Some BAME people who hold professional positions in white dominated industries could be more fearful to speak on race and discrimination. This could be to avoid creating an uncomfortable working environment for themselves. This is due to the negative connotation that follows people who speak up on race, such as 'sensitive' or 'controversial'. Which could result in a loss of their job.
This may sound crazy.. But it's real life.
The problem with some of todays leaders is the inability to affectively talk about race, because there is always this fear of saying the wrong thing, They tend to shy away from the actual issues instead of standing up for what they believe is right.
When some leaders remain Stagnant in issues surrounding race. This does nothing but create a culture of fear surrounding discussions to do with race, inclusion, diversity and discrimination within the workplace.
This inevitably creates an uncomfortable working environment in the longterm for people of colour.
... "IT SEEMS AS THOUGH THE ONLY WAY THAT BUSINESSES ARE GOING TO GET SINGLE-MINDED ABOUT DIVERSITY IS IF IT HAS A PROBLEM THAT IS URGENT AND RELATIVE TO SOMEBODY OTHER THAN PEOPLE OF COLOUR"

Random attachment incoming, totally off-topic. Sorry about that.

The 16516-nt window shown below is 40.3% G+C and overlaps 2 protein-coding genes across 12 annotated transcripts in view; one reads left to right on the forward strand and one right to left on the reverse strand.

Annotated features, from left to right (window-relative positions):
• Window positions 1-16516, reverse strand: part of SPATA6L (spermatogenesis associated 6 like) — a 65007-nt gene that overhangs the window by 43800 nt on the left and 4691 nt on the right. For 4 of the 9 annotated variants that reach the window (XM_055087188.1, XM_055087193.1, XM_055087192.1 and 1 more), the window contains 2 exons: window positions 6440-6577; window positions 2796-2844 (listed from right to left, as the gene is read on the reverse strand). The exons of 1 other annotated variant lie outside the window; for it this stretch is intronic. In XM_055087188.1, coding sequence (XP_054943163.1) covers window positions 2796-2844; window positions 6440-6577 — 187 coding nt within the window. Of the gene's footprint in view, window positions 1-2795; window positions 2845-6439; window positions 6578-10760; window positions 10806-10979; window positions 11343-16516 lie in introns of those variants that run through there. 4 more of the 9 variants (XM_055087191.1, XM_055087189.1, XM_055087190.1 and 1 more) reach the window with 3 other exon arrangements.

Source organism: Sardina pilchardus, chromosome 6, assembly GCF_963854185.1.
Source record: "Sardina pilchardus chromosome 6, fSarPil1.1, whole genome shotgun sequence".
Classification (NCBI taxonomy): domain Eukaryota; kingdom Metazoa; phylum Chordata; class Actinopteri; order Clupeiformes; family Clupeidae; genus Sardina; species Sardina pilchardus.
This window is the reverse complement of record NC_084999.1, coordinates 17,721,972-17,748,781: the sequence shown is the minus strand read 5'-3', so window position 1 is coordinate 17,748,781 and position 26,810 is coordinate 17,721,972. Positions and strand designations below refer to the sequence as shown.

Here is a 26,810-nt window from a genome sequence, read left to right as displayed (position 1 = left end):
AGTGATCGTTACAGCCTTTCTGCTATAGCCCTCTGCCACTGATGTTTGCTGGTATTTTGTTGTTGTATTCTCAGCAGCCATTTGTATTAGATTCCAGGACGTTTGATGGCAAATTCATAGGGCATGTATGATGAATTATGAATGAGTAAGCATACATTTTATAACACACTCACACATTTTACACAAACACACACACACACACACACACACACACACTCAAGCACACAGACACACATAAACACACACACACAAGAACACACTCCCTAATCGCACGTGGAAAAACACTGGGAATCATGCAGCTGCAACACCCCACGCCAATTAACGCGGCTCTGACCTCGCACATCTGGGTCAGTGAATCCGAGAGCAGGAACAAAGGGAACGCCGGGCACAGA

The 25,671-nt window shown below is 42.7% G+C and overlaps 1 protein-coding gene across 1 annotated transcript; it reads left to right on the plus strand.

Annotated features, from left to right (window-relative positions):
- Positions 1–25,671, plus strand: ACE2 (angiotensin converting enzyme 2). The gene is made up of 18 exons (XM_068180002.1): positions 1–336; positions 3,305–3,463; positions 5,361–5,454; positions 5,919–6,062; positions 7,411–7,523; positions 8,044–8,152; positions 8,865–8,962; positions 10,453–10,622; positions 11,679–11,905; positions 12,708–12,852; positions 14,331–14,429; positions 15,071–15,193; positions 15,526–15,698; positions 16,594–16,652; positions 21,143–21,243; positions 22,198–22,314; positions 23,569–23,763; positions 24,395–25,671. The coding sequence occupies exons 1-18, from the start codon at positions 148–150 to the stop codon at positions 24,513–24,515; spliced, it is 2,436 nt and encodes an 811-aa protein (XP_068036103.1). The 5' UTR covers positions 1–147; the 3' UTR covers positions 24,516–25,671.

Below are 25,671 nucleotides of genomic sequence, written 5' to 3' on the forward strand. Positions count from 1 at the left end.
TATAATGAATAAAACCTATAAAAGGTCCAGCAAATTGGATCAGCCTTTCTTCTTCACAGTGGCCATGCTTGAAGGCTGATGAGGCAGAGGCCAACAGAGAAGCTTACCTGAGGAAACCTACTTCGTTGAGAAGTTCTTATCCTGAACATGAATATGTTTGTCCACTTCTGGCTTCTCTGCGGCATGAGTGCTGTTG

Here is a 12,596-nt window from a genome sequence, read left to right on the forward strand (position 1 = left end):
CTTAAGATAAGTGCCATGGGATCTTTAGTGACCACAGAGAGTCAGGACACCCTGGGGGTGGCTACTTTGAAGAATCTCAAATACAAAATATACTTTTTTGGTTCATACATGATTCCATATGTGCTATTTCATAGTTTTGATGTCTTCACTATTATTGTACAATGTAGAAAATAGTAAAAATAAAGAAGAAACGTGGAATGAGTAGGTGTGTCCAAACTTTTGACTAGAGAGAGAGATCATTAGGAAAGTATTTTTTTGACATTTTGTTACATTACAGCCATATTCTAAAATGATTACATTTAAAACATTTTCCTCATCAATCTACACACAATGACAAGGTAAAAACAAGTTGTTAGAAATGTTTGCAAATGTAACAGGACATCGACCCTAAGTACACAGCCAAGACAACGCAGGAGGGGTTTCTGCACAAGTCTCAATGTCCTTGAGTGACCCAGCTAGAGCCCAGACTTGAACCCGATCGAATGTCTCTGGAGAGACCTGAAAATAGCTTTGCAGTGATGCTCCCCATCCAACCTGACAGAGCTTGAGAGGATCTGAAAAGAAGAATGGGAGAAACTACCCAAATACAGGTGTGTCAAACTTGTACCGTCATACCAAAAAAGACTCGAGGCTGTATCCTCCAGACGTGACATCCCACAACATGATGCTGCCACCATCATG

Because in this day & age, victims of racial discrimination at work have to make a decision on whether to leave, continue to take the abuse, or avoid the perpetrator(s). When it isn't their burden to carry in the first place.
Unfortunately this is the common case surrounding most issues revolved around racism and racial discrimination as you can see in the stories weaved into to this spread.
"IT'S NOT OKAY FOR YOU TO BE OVERLY CRITICAL TO ME, BUT NOT TO MY WHITE COLLEAGUES”
Anonymous, London, 2018
"Every meeting I entered, my white colleagues would comment on my hair, the mother of all microaggressions:
'Oh I see you've changed it again, We never know what we’re going to get with you!”
Or there would always be different versions of a white colleague being surprised that I worked on their team. For example:
“I thought you were working in operations because most of you work in operations”,